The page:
Senate Bill 353 [PDF] requires abortion clinics to meet the same requirements as ambulatory surgical centers, eliminates abortion coverage under state employee insurance plans, bans sex-selective abortions, allows health care providers refuse to participate in abortion-related care, and requires that the doctor performing the procedure disclose their name at least 24 hours before a woman's procedure. These new provisions threaten to close all but one abortion clinic in the state .
SB 353 was originally a motorcycle safety bill. Conservative lawmakers in the state House replaced the majority of the bill with abortion restrictions without advance warning. The same tactic was used to include even more restrictive abortion regulations to an anti-Sharia law a week earlier, which McCrory threatened to veto.
"Let's be clear," said Eleanor Smeal, President of the Feminist Majority Foundation, "Not only did he break his promise, but this legislation which will close women's health clinics that not only provide abortions but STI testing and cancer screening will injure thousands of North Carolinian women."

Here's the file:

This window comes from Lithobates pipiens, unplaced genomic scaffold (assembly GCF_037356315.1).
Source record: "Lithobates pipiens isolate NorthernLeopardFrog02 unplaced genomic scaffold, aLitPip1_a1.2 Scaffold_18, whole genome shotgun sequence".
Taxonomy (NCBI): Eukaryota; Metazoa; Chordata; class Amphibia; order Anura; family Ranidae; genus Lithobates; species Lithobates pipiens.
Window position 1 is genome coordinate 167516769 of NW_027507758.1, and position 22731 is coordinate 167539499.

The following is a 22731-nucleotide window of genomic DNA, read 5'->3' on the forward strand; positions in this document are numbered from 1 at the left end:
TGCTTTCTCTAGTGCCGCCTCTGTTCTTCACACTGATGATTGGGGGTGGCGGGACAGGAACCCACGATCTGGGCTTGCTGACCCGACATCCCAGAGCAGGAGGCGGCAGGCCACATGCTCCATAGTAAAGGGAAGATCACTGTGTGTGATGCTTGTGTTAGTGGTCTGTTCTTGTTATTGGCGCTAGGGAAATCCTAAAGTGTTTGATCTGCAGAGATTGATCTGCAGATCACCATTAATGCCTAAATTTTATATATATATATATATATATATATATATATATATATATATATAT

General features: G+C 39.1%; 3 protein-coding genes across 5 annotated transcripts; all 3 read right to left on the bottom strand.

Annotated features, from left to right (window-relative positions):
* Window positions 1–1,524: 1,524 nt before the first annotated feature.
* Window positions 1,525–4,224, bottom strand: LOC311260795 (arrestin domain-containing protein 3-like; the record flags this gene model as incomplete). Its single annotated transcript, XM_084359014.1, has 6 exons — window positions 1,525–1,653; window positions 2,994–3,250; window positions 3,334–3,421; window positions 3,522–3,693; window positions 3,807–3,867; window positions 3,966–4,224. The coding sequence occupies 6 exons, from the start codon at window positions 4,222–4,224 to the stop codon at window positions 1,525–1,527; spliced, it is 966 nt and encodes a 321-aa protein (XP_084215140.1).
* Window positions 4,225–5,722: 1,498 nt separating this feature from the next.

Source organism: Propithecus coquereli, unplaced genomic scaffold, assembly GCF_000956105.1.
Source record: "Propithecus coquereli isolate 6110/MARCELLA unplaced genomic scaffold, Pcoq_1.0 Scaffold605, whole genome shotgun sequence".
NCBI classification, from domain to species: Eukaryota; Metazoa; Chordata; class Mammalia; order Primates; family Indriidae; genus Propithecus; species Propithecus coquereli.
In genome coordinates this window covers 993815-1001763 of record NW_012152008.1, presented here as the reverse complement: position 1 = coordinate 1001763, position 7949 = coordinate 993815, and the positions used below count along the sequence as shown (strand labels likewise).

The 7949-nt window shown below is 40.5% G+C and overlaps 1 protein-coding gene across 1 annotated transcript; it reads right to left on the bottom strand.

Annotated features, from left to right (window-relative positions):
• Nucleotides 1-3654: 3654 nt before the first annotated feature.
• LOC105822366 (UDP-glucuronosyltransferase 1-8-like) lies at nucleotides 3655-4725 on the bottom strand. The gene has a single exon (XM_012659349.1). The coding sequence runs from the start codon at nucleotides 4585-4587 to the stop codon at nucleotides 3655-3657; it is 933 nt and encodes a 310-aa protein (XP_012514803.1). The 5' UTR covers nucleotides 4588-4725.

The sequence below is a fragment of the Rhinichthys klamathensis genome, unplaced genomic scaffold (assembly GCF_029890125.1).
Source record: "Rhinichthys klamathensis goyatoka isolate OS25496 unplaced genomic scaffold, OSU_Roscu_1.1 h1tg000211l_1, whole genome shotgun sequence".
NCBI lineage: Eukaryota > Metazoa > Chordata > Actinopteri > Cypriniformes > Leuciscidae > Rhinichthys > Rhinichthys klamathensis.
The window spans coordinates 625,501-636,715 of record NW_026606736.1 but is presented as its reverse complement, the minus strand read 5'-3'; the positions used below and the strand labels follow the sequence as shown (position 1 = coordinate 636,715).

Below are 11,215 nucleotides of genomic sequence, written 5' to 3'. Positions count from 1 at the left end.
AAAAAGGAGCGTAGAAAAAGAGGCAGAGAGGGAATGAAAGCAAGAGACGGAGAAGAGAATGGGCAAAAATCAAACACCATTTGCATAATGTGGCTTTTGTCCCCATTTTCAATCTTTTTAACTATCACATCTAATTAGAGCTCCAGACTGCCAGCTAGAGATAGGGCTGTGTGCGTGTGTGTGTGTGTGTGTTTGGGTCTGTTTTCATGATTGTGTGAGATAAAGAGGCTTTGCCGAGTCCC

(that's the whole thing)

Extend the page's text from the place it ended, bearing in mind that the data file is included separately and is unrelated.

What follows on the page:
"We are appalled that Gov. McCrory broke his campaign promise and we will do everything in our power to let the women of North Carolina know they cannot trust him to stand up to lawmakers intent on denying women access to safe and legal abortion," said Paige Johnson, spokesperson for Planned Parenthood Action Fund of Central NC. Abortion rights advocates in North Carolina, organized by Planned Parenthood, camped outside McCrory's office on Monday urging him to veto the bill.
Media Resources: Reuters 7/30/2013; Associated Press 7/29/2013; Governor Pat McCrory Press Office 7/29/2013; Senate Bill 353; Youtube 7/12/2013; Feminist Newswire 7/29/2013, 7/26/2013, 7/11/2013, 7/3/2013
12/9/2013 Mixed Results for Afghanistan's Anti-Violence Against Women Law - The United Nations Assistance Mission in Afghanistan (UNAMA) and the Office of the UN High Commissioner for Human Rights (OHCHR) released their annual report on violence against women in Afghanistan yesterday, revealing mixed results of the country's Elimination of Violence against Women Law.
"A Way to Go: An Update on Implementation of the Law on the Elimination of Violence against Women in Afghanistan [PDF]," found that there was a 28 percent increase in reports of violence against women from 2012 to 2013 , but only 17 percent of those were prosecuted under EVAW - a small 2 percent increase from last year.
The law, which was issued by the executive decree of President Hamid Karzai in 2009, criminalizes 22 acts of violence against women and specifies punishment for perpetrators. . . .